Networking Field Day 30: Introduction to Selector AI


Selector’s VP Product Management, Deba Mohanty, and Co-founder and CTO, Nitin Kumar, explore how to enhance network observability with Selector. They explain how Selector enables users to collect data, correlate it, get the right insights, and share it with the team.

Video length: 29:56
Speakers: Deba Mohanty, VP Product Management, Selector AI; Nitin Kumar, Co-founder and CTO, Selector AI


[Video text]
Networking Field Day 30 Selector AI
Introduction to Selector AI
Deba Mohanty
January 20, 2023

Enhance Observability and Correlation for Next-Generation Networks with Selector AI

Deba Mohanty: Our topic of today’s discussion is how do you use Selector AI to have enhanced observability into your network. Before I start, let me introduce myself. I lead the solutions team at Selector. I’ve been at Selector close to more than three years now and led multiple different roles. Prior to that, I was at AWS and at Juniper with Nitin and our other co-founder Kanan.

Today I will primarily do the introduction … introduce you to the product and the customer deployments we already have. Before I talk about the specifics of the product, how we solve the problem, let me highlight some of the key challenges that we saw over our experience and in talking to our customers. 

The first thing we noticed is that whenever network operators or … just the operations team look at any kind of outages or look at any kind of issues, they have to look at multiple different kinds of sources of data to figure out what’s happening. Yes, metrics are one of the key things they look at. But for contextual information, they look at configuration events, alerts, and logs. Logs have a lot of good information that they go and browse and look at that. 

What happens is that, when they’re looking at these different data sources, they’re looking at them in silos. Because there are multiple monitoring tools in the market, you can just look at metrics, just look at logs, look at events. They look at this multitude of dashboards and try to do some kind of manual analysis. Over the years of experience, they got those insights, and they try to look for those signals in different dashboards and then figure out what’s happening. 

But then once they get to that point, they have to communicate that to different teams. There could be an application team; there could be a networking team; there could be an operation team. Everyone needs to know what’s happening. After that, they decide on a fix and run the playbook.

In this overall process, getting the data, doing manual analysis, and sharing it with the teams takes the most amount of time during an outage.

Fixes usually have some kind of a playbook. They’ll go to a restart, a reset, or some kind of action to get the services back, but the majority of the time is spent in this upfront work of analyzing the data.

So, what we do is that we can collect heterogeneous data, like all different sources of data listed here, not limited to this. As we are expanding, we’re getting more data ingested in the platform … do the automatic correlation of these data sources and get insights.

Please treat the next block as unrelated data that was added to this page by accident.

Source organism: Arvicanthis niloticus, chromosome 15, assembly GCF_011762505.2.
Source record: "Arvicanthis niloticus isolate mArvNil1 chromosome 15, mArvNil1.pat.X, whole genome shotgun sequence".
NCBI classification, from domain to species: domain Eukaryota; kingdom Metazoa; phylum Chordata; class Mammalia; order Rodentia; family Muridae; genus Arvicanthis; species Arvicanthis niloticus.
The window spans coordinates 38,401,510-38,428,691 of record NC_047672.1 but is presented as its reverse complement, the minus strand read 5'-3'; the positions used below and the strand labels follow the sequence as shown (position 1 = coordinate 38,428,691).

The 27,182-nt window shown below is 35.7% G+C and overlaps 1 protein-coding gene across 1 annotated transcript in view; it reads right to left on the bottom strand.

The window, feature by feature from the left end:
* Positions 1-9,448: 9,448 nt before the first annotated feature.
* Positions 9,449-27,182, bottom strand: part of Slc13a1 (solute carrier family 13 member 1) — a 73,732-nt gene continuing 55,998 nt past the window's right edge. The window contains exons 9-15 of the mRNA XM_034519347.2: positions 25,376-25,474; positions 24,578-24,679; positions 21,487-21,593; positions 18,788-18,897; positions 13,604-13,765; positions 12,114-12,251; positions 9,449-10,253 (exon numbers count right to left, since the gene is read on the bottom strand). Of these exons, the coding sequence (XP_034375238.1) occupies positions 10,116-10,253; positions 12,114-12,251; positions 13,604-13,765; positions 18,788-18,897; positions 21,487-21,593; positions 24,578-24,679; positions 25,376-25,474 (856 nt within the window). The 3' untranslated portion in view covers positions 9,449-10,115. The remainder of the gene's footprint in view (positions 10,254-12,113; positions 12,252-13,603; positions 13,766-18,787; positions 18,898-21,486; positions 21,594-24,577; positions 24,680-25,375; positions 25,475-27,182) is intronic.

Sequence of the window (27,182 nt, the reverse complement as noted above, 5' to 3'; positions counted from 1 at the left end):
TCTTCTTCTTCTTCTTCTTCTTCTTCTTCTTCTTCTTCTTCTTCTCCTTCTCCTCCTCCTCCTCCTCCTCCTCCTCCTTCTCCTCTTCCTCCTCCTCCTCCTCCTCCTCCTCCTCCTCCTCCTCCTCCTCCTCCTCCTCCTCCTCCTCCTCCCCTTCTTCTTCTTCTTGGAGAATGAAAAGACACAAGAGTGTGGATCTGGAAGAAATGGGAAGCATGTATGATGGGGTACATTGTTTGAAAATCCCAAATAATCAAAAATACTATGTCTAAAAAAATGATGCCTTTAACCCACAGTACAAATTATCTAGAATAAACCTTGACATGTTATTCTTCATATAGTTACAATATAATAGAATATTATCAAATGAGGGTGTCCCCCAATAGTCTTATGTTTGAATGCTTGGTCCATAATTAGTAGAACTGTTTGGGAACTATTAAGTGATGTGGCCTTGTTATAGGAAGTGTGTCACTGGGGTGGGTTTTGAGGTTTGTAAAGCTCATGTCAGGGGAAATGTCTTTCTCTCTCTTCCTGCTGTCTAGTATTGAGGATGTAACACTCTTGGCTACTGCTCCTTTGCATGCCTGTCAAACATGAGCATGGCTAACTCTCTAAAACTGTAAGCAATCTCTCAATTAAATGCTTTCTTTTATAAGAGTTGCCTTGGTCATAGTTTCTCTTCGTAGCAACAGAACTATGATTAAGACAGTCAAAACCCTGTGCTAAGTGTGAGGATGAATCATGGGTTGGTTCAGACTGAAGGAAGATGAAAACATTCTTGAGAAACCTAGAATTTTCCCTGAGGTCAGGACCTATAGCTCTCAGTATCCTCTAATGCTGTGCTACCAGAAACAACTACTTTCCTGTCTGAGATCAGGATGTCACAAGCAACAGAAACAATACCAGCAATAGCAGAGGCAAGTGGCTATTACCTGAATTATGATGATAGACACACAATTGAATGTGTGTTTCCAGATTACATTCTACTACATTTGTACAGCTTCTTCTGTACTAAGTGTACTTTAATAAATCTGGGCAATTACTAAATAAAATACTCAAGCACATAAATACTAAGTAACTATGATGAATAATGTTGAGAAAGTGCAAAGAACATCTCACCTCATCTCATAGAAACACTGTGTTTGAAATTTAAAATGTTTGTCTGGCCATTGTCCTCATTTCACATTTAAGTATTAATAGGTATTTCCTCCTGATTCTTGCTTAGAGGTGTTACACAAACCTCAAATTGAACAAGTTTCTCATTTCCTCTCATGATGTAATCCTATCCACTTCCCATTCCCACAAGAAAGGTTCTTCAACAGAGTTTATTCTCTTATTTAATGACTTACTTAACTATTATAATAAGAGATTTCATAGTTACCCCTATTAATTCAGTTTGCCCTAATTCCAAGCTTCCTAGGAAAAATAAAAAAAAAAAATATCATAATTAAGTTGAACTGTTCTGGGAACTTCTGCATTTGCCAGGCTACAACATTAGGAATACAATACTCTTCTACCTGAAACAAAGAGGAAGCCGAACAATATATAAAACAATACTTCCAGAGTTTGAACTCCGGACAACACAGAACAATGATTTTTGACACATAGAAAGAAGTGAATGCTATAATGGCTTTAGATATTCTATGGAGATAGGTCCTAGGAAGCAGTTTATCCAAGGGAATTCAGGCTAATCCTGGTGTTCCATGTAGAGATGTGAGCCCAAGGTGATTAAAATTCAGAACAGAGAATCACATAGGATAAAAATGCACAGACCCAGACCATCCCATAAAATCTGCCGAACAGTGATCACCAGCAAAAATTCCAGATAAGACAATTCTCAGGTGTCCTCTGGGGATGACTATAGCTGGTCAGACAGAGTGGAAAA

Once we get that insight, we can share that using collaborative platforms like Slack or Microsoft Teams. When we started the company, it was in the middle of the pandemic, everyone was remote, and all operations were happening remotely. That was the biggest pain point we saw: how do folks share the information among themselves? We integrated with Slack and Microsoft Teams where folks can ask questions in natural language, get the response … our bot is a part of that channel … and do the debugging collaboratively.

The three main pillars of our product are the collection of data, correlating the data and getting the right insights, and sharing it with the team. We’ll focus more on the correlation part. Nitin will do a demo to show how the product works, but these are the key building blocks of the product.

This is one of the examples we saw in one of the large service providers. In the middle of the night, something happens. Folks scramble to find what happened, and they figure out this is one particular dashboard I have to look at. They have like 50 odd dashboards for metrics, 20 odd dashboards for logs, and a few more for applications. 

But as soon as you get to the right dashboards, then folks have to write a right kind of structured query language or a SQL—the construct—to get the data back. The folks who are in the front line, trying to figure out what’s happening, they may not know the exact SQL language to get that insight. So, they go back and forth between this multitude of dashboards and try to figure out what’s happening. 

Our primary focus when we build the product is to provide curated, contextual, effective answers when someone asks questions, like what are the top issues, what are the top applications having the issues, what are the top devices having the problem, which are the top links having issues? Those are the actionable insights that we provide. 

And, because we store this insight for a longer period of time, you can go back and forth. It’s like a DVR. You can go in the past—see what happened and what are the things that are correlated—and go back and forth and see what’s happening.

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